Teamwork in Greta Constantine’s Production Process #IndustryConnections

In part II of #IndustryConnections, we get up close and personal with the four Seneca Fashion Alumni from Greta Constantine, and unravel their history in this ever-evolving industry.

For four alumni of the Fashion Arts program at Seneca College, their dreams have come to reality. Kelsey Gulley, Shiva Hashemi, Doreen To, and Carla Nina never imagined they would be involved in one of Canada’s most influential fashion companies. They all work collectively at Greta Constantine (GC), a Toronto-based womenswear brand, and the 2018 Canadian Arts and Fashion Awards nominee. Shiva leads the Production Team; Doreen leads Private Client Experiences; Carla works in the Quality Control team, and Kelsey is GC’s Cutting Room Lead.

While GC has no storefront, their clothing can be found in over 40-doors worldwide across 15 countries, and their collections have been debut on VOGUE Runway and Paris Fashion Week. “The company has grown over the years, and we’re now a team of 16 people,” said Stephen Wong, Co-Founder, and Designer at GC. “We have various departments – design, patterns, cutting, production, quality control – and within each department, we have a lead who oversees the functions of their department. It is an open studio where people can see and hear everything as it occurs.”

When it comes to completing a final garment, the collective contributions of each team member and the cohesion of both the studio and its departments play an integral role. While their roles are different, Doreen, Kelsey, Carla, and Shiva collaborate each day to ensure that deadlines are met and that the final product is exceptional and ready for market.

Regardless of their roles or departments, the final product is always a team effort. “Everybody contributes to what we do and the team,” said Shiva, Production Manager at GC. “The final product is a result of the team, not just the work of one person. This is one part of learning the industry – you need to understand you cannot do this alone. Everybody is important in playing their part, and if one of our team members is not present, even for a day, it will affect the work we do.”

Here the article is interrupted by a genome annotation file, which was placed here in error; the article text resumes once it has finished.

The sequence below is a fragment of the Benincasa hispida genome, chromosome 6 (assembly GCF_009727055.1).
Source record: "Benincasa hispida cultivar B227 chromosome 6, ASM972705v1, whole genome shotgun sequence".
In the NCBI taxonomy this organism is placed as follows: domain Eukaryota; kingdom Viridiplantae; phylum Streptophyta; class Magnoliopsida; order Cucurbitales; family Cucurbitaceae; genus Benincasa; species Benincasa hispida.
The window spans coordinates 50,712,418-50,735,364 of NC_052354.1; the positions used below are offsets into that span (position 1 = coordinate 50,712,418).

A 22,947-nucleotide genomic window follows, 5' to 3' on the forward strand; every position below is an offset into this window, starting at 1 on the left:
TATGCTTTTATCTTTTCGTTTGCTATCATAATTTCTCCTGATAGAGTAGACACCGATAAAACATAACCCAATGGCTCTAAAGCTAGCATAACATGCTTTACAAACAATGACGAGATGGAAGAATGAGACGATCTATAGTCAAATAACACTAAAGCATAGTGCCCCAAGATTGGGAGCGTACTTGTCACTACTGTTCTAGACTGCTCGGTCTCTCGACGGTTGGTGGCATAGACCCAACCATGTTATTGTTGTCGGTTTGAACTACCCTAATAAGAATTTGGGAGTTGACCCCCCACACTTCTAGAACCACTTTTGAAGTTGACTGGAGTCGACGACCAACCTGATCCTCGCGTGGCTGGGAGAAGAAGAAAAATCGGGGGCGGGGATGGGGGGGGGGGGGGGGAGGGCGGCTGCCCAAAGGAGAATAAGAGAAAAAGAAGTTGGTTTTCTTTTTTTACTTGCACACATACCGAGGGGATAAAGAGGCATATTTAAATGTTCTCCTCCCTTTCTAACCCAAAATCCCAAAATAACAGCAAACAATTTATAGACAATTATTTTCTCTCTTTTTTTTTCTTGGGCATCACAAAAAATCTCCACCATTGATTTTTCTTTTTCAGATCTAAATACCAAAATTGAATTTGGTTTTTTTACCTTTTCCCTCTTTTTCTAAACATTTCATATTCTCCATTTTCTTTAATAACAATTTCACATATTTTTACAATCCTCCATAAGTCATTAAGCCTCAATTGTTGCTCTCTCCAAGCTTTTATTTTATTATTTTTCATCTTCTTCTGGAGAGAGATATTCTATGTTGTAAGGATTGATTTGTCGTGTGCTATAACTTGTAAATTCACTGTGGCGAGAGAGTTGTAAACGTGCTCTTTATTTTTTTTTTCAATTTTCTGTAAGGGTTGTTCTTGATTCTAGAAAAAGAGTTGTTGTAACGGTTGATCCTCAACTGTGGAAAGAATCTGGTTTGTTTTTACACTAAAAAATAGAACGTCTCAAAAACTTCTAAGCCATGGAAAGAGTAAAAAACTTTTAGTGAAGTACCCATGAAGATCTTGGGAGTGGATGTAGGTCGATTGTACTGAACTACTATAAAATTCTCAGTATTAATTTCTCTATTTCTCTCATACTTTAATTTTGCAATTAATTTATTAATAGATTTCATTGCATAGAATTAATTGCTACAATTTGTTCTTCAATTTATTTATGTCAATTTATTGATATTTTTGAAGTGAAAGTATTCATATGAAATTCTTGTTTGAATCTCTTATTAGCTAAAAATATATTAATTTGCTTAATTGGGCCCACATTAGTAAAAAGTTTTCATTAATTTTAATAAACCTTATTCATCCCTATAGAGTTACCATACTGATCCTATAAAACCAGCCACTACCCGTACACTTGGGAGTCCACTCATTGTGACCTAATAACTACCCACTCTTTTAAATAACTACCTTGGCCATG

“We see each other every day,” said Doreen, Lead in Private Client Experiences at GC. “An everyday overview start goes something like this: The designer has the design, I make the patterns, and I pass it to Shiva, who oversees the sewing and passes the garment to Kelsey (Cutter). I then take the patterns and put them on the fabric and pass it to the sewer, who then passes it to quality control, who later gives the garment to Carla (Quality Associate) to ensure the garment is ready for the customer/store. Finally, it goes back to the designer and myself, and we put the outfit on Judy the Mannequin to make sure it’s good or if it needs altering. I then take notes, alter the garment, and we start the process again.”

From Zara to Greta Constantine: Meet Doreen To, Team Lead in Private Client Experience, Greta Constantine. Doreen graduated from the FA program in 2014.

Doreen To’s liking to fashion started with her love for shopping. Recalling her teenage years, she would often spend her weekends browsing through the aisles of Zara and H&M with her friends, stores she referred to as “Fast Fashion” – fashionable and affordable clothing aimed for millennials. Not long before completing high school, Doreen decided to pursue a career in fashion and applied to the Fashion Arts program at Seneca in 2010.

“My mindset was very immature in high school,” laughed Doreen, recalling that she underestimated just how complex the industry is. “I didn’t really know what fashion entailed. I thought if I like shopping and I’m artistic, then that’s all it takes. When I started the fashion program at Seneca, I was not prepared at all. My first class was pattern-drafting, and I didn’t come prepared with any of the tools or textbooks. I failed two of my classes in my first year, and I had to take a step back and ask myself, is this really what I want to do?”

Today, Doreen is grateful for completing the program, speaking fondly of the many worthwhile “late nights and long hours” she endured throughout her studies. In her role as Private Client Experience at Greta Constantine, she is responsible for all private client fittings, creating the sample pattern-drafting and fabric meetings for Greta’s three collections throughout the year. She also travels to Paris and New York with Greta’s executive team when taking their collections to market.